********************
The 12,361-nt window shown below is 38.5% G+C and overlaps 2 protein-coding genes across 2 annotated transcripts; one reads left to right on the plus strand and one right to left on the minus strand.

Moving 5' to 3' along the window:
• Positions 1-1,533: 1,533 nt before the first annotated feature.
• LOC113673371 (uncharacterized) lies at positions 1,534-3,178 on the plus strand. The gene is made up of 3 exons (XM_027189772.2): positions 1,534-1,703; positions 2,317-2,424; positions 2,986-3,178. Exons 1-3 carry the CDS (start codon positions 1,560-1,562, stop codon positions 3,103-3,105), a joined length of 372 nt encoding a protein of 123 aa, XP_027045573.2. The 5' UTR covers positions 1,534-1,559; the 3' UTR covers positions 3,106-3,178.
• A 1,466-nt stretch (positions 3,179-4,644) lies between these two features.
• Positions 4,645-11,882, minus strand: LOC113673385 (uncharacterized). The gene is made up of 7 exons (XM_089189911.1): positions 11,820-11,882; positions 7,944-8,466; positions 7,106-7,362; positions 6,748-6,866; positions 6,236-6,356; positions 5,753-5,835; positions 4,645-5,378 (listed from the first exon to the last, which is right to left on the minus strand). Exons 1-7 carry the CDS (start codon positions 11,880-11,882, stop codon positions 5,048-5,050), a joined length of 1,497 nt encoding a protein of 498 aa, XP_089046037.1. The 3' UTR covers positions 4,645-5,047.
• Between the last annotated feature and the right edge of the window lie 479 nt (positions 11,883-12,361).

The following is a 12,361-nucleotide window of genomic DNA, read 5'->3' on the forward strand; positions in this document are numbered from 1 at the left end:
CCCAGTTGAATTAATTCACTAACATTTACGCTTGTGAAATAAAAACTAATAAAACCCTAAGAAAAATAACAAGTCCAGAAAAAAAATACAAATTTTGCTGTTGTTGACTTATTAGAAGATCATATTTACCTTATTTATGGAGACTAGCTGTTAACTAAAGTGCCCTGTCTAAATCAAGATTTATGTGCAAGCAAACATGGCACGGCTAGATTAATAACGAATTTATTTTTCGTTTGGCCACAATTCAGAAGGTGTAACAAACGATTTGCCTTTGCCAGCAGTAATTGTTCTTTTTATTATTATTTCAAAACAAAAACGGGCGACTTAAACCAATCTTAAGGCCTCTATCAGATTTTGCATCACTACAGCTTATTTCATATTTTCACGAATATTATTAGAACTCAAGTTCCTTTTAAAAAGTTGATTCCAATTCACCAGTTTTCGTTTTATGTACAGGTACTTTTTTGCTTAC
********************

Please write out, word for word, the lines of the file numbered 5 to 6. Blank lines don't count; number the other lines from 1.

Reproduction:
• A 1,466-nt stretch (positions 3,179-4,644) lies between these two features.
• Positions 4,645-11,882, minus strand: LOC113673385 (uncharacterized). The gene is made up of 7 exons (XM_089189911.1): positions 11,820-11,882; positions 7,944-8,466; positions 7,106-7,362; positions 6,748-6,866; positions 6,236-6,356; positions 5,753-5,835; positions 4,645-5,378 (listed from the first exon to the last, which is right to left on the minus strand). Exons 1-7 carry the CDS (start codon positions 11,880-11,882, stop codon positions 5,048-5,050), a joined length of 1,497 nt encoding a protein of 498 aa, XP_089046037.1. The 3' UTR covers positions 4,645-5,047.